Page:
If you're pregnant (or simply just curious) you may be wondering what contractions feel like.
Forget biceps, triceps and quads, the strongest muscle in the human body is a women-only affair. It’s the muscle inside your womb. And boy, it needs to be strong. When the time comes to give birth, your uterine muscle is responsible for moving your baby out of your womb and into the birth canal. How does it do it? By contracting…
What do contractions feel like? (According to mums)
8 mums describe the feeling of contractions and what it felt like for them...
What do contractions feel like? (According to a midwife)
Mums usually say contractions feel like period pain, trapped wind or the uncomfortable contractions that accompany diarrhoea. Early contractions can be mild for some, feeling like a dull discomfort, aching or heaviness in the stomach, while some experience pain as soon as the cervix begins to dilate.
You may feel these sensations more in your back, sides or all the way around, and the pain tends to get more intense as labour progresses, and the contractions come quicker and last longer. However, the adrenaline and endorphins released during labour often help reduce the pain.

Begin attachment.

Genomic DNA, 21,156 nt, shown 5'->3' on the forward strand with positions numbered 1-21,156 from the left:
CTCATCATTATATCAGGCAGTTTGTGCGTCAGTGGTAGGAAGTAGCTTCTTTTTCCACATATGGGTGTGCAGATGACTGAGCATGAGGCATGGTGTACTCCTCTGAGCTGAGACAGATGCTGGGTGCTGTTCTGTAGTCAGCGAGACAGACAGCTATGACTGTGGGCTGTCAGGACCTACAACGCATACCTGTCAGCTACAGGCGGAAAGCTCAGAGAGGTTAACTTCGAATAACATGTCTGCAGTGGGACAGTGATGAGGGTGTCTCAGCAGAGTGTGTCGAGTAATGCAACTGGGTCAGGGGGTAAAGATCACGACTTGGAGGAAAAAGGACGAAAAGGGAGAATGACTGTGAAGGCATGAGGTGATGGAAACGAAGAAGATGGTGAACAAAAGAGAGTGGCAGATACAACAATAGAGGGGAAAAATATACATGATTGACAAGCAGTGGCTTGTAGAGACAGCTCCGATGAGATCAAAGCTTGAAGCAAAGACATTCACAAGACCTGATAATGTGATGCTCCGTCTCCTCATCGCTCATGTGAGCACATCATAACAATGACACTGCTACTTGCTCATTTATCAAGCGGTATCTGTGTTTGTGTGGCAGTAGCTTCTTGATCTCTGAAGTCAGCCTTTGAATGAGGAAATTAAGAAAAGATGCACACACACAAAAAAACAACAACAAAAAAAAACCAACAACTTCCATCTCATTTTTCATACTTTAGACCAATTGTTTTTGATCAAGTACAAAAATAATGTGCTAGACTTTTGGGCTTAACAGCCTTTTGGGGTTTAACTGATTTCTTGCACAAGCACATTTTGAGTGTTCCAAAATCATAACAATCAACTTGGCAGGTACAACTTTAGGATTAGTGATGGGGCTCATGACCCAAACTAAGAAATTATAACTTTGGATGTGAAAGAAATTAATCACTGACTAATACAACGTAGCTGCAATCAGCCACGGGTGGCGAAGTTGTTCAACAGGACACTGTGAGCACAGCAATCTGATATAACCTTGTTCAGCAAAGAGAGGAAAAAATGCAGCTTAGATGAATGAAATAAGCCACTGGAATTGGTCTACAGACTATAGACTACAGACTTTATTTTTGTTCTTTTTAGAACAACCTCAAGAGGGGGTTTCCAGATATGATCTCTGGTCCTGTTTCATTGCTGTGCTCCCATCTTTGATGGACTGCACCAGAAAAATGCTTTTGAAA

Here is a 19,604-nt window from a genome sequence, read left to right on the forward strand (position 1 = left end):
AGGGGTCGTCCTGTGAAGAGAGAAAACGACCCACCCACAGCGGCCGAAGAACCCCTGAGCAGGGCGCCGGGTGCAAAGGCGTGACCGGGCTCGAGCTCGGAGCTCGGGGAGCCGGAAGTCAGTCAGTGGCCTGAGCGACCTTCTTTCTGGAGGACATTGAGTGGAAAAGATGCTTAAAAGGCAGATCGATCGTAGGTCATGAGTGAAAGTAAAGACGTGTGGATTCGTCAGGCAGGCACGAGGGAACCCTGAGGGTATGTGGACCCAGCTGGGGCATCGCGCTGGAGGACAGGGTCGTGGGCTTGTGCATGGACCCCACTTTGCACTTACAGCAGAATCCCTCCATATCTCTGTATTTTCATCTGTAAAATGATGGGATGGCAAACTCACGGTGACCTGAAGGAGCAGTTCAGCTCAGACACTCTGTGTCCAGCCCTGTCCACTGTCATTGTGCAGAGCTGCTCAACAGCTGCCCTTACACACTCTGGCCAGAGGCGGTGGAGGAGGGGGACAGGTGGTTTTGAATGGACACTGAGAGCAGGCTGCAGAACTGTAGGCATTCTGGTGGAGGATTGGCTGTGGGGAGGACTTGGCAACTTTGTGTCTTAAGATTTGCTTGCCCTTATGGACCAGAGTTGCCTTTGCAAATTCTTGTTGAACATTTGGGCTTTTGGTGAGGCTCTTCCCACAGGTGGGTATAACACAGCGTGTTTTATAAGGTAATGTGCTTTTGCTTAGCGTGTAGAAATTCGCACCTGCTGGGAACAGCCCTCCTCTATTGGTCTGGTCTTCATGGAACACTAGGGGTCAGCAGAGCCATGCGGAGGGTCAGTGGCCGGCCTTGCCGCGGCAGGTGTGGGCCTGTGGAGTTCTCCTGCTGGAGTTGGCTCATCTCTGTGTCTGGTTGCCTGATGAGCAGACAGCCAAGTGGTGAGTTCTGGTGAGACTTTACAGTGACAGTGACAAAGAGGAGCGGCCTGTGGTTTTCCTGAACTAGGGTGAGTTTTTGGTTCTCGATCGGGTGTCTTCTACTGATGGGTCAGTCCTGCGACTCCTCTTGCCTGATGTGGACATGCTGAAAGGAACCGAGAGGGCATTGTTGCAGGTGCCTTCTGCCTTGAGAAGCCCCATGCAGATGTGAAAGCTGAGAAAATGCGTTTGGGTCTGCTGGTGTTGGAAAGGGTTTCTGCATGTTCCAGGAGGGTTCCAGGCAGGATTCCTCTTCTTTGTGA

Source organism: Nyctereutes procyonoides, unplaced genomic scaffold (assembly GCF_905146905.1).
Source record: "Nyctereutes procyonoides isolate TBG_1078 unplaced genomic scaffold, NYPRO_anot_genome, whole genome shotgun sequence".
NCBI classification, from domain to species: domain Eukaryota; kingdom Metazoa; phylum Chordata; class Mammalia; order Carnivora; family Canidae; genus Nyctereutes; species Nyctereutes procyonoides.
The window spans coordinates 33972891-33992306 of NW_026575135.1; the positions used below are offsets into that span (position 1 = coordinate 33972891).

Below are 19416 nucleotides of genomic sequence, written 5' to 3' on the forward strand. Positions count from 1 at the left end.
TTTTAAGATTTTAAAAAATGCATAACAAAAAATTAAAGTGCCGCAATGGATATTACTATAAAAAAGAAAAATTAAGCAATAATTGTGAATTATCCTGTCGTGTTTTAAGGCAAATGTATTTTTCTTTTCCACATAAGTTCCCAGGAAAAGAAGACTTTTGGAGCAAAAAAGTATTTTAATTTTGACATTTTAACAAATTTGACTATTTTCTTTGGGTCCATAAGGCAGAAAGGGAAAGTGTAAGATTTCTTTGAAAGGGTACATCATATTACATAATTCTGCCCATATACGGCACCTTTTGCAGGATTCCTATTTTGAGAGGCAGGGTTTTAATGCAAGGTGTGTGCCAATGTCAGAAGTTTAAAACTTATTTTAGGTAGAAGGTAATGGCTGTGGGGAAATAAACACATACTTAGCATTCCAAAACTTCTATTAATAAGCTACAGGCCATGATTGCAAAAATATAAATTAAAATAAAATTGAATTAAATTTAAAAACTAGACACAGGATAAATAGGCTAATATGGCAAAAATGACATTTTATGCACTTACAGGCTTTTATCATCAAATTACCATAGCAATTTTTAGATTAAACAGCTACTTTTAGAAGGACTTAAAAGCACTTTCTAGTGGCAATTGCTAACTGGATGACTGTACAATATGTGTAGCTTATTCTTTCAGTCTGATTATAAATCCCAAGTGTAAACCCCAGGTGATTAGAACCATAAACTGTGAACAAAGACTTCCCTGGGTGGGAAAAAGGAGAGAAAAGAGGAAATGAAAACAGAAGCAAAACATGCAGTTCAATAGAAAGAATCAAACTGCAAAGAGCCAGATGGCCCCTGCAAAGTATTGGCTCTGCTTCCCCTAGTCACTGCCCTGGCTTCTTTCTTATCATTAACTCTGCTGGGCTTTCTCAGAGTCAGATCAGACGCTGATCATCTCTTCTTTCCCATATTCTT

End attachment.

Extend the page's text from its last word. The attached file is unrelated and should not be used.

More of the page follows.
Read more: What are Braxton Hicks contractions and how to tell the difference
‘When you have a contraction, your uterine muscle is tightening up,’ explains midwife Tracey Hunter.
It works in a unique way. If you exercised any other muscle in your body, you would tighten it to make it shorter, and then relax it so it returns to its normal length. But each time the uterine muscle contracts during labour, it gets slightly shorter, so each contraction makes the uterus tighter. This is called retraction, and it’s what nudges your baby from your womb and into the world.
This tightening movement starts off feeling like period pain and gradually becomes more intense and regular. Some of us will feel pain in our lower back, others in our sides, and some feel it all the way around.
What you experience is unique to you, because your body produces hormones called endorphins, which act as painkillers. These are very powerful and help lessen the pain sensation for some women, although others have a lower pain threshold and will be more affected by contractions.
So the best way for you to cope with contractions may be different from your sister, or your best friend, or any other mum.
And contractions change as you progress through labour, so what helps you at the beginning might need tweaking towards the end. You need a toolkit of tricks and tips that you can try to find what works for you. The good news is that contractions typically start in a gentle way and build up their intensity gradually, so you’ll have time to experiment.
The early labour signs you need to look out for
How to time contractions (no stopwatch required!)
The three stages of labour and what to expect
What do you find helps with contractions? Let us know on Facebook or Twitter!
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